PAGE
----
While studying for a recent sermon series on the Lord’s Supper, I read an interesting passage in John Calvin’s 1540 treatise on that sacrament. Toward the end of his treatise (in the extract quoted below), Calvin discusses the controversy between Luther and Zwingli over the nature of the eucharist. As he reviews the unfortunate conflict between these great reformers, Calvin counsels his readers to pursue such matters of doctrinal reformation in a spirit of gentleness. He urges us to “hav[e] the patience to listen to each other in order to follow the truth without passion.”
It sounds like Calvin saw remarkable similarity in the sacramental theology of Zwingli and Luther. According to Calvin, much of the controversy that subsequently overshadowed their positions was due to poorly chosen words, fiery reactions, and a refusal to listen to what opponents actually intended once trenches had been dug. There is much wisdom in Calvin’s assessment of this historic debate. Perhaps if he were alive today, Calvin might himself contribute a post to a blog called “Gentle Reformation” with words like these for us to learn from. Read more
Christmas is just a few weeks off. Most churches have Christmas trees up by now, and many ministers started their Advent sermon series this past weekend. Christmas–like Easter and the other holy days of the Christian calendar–has been so widely embraced by protestant churches, that not to incorporate them into the church worship schedule seems either strange or downright block headed.
I am one of those pastors who still believes the church should not include these holidays in the worship calendar. But I also don’t want to maintain that distinction in stubbornness or merely out of fondness for “old style presbyterianism.” So, I thought I’d take a couple of paragraphs–speaking for myself at least–to explain why I still believe this is a matter of biblical conviction.
First of all, there is one religious calendar that goes all the way back to the creation: the weekly religious calendar. God appointed the sabbath day as a religious day to be observed weekly. The Ten Commandments reaffirm that this weekly day of worship sets the cadence of life for God’s people. The New Testament also continues to call us to weekly sabbath (or, Lord’s Day) worship (more on this, later). The weekly religious calendar is biblical, and continues in force. Read more
Every now and then, people ask me why the Bible talks so much about fearing the Lord. Isn’t it odd to speak of serving God using a word like “fear”? It is a good question, and one worthy of a careful answer.
The Hebrew word translated “fear” (yare’) does indeed mean just that. “Fear” is indeed a good English translation for the word. But we in the West understand the emotion fear a little differently than the Hebrew understanding of that same emotion. To explain, let me talk about a completely different English word for a moment: the English word passion. Read more
It never struck me, quite the way it did this week, how very alone Jesus was as he went to the cross.
A couple friends and I are doing a Bible study through the Gospel of Mark. This week, we met to discuss chapter 14, verses 26–31. Jesus and his disciples had just finished the Passover meal, they sang the Passover hymn, and then they headed to the Mount of Olives. On the way, Jesus quoted to the disciples from the Prophet Zechariah, telling them, “You will all fall away, for it is written, ‘I will strike the shepherd, and the sheep will be scattered’…” I’ve read that many times before, but it struck me with greater force this week as I noticed something in the sequence of events leading up to that statement. Read more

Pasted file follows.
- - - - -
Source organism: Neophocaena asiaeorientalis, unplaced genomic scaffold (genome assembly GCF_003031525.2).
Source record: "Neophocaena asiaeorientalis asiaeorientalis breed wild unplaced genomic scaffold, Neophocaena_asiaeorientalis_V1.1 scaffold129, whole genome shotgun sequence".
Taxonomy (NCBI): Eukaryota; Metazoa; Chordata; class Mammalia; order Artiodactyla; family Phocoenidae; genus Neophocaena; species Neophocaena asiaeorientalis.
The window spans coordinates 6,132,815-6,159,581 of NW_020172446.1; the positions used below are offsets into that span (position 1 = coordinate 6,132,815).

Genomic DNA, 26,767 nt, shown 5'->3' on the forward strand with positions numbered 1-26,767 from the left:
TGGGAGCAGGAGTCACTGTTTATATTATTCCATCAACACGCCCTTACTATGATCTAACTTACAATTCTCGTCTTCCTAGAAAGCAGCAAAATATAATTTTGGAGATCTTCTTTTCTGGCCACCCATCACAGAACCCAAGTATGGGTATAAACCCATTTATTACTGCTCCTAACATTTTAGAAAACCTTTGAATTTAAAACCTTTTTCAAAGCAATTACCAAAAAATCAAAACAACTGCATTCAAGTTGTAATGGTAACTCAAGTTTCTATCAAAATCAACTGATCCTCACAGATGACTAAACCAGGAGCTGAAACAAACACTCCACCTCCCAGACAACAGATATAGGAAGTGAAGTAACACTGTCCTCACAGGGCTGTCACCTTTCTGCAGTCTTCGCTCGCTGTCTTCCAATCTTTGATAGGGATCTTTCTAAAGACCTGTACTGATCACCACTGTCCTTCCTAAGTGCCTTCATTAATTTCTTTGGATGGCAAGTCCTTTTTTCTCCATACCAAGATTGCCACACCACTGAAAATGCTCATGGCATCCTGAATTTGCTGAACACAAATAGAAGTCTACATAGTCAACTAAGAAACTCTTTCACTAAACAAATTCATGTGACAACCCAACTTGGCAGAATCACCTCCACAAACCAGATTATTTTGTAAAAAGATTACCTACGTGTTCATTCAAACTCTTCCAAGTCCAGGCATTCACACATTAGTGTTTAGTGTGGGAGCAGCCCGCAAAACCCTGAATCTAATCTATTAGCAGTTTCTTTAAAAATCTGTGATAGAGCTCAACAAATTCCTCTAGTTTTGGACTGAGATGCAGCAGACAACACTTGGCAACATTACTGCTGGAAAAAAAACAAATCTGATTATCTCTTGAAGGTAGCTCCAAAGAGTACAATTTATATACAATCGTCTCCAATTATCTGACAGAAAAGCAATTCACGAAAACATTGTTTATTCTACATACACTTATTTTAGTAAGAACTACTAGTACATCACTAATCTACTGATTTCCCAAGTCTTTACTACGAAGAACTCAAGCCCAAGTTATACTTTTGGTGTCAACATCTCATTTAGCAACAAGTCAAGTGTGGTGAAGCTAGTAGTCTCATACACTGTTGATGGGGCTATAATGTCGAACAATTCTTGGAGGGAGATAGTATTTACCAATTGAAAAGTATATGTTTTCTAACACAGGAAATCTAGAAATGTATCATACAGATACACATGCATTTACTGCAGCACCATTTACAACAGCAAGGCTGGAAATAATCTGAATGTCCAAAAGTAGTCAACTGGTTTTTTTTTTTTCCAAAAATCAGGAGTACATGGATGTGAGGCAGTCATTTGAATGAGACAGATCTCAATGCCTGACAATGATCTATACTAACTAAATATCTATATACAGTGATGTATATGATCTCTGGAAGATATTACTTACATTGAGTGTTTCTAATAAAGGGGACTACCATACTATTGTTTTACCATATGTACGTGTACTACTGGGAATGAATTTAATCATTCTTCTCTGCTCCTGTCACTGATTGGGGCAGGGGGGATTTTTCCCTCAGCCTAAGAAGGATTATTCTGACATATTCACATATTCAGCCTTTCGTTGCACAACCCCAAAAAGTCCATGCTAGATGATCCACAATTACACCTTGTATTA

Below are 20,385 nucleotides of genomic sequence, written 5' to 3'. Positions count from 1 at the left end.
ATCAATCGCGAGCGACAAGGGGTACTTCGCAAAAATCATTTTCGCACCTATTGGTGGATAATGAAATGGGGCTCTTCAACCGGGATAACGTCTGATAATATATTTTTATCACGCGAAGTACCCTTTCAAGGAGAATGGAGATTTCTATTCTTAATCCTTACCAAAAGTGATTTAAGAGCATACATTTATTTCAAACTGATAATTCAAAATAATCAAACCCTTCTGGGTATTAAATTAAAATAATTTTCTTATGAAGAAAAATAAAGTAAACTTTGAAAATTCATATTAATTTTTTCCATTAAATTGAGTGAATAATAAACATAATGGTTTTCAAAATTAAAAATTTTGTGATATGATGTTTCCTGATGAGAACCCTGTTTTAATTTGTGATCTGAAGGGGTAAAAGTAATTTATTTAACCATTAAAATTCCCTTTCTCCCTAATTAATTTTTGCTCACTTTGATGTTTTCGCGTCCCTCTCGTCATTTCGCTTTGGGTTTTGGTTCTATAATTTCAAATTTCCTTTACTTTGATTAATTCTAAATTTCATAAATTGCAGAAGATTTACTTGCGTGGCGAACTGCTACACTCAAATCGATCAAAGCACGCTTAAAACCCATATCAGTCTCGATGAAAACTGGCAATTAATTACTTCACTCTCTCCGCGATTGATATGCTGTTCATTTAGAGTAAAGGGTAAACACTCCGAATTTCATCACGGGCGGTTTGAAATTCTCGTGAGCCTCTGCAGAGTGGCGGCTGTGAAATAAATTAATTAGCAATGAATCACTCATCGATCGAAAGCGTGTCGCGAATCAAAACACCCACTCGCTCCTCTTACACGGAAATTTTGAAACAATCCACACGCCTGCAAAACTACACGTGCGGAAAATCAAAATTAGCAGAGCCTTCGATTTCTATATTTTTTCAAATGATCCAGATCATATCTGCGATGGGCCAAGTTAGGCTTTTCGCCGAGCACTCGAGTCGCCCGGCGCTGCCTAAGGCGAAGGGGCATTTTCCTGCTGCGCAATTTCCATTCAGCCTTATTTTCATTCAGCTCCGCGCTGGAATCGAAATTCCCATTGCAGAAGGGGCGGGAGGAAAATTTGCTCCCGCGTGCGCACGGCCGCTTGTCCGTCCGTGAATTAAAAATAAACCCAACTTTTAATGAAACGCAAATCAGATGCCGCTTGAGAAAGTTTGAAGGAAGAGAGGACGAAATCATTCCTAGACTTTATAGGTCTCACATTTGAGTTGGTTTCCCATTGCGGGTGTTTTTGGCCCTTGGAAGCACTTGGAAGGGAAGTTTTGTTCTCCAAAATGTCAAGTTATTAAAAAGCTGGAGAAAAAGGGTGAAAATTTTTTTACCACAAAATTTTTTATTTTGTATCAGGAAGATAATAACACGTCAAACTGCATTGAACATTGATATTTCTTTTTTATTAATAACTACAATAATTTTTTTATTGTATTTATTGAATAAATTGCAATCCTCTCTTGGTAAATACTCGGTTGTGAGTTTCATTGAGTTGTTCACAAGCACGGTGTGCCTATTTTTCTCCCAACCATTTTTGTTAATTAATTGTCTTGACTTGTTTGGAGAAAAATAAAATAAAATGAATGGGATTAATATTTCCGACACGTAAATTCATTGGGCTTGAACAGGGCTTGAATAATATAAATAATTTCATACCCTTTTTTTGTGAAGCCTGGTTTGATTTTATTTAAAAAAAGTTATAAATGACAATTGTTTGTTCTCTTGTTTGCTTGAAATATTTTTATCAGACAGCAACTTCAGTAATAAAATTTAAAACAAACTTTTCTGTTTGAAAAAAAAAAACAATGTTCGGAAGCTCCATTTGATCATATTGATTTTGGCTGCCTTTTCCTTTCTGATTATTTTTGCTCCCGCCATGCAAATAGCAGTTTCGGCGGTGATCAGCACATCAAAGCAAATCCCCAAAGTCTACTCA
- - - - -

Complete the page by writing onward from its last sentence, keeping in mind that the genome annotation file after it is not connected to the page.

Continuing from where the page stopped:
I’ve been thinking about the current economic crisis, and whether the Covenanter doctrine of National Covenanting is for such a time as this. I thought I would post some of those thoughts here to invite discussion from anyone interested—mostly as an exercise in thinking through the practical application of that biblical doctrine we call, “National Covenanting.” Read more
The King’s Speech has just been released on DVD. This is one of those rare films that both tells a great story and promotes a noble message.
Though the film’s plot is based on King George VI’s struggle to overcome speaking difficulties, the film is actually a story about friendship. Read more
I have recently started preaching in the Gospel according to Luke. I was captivated, right off the bat, with Luke’s opening scene. And with one character in that scene, in particular. And especially with one quality of that person.
The opening scene of Luke’s account is a prayer service at the Temple. After the narrator’s prologue (1:1-4), Luke pulls back the curtains and on the stage we see the worshiping crowds gathering at the Temple for an afternoon prayer service, where Zechariah the priest is on duty. There are several characters in the passage, Read more
I had lunch recently with a four-point Calvinist. He knew I was a five-pointer and asked why I believed in “Limited Atonement”—the one point of the five with which he disagreed. It was a sincere question, and I appreciated the opportunity to talk about such an important doctrine.
Limited Atonement (the teaching that Jesus died for specific people, not for everyone) is often the hardest to embrace of the so-called “five points of Calvinism.” (The five points, for review, are Total Depravity, Unconditional Election, Limited Atonement, Irresistible Grace, and Read more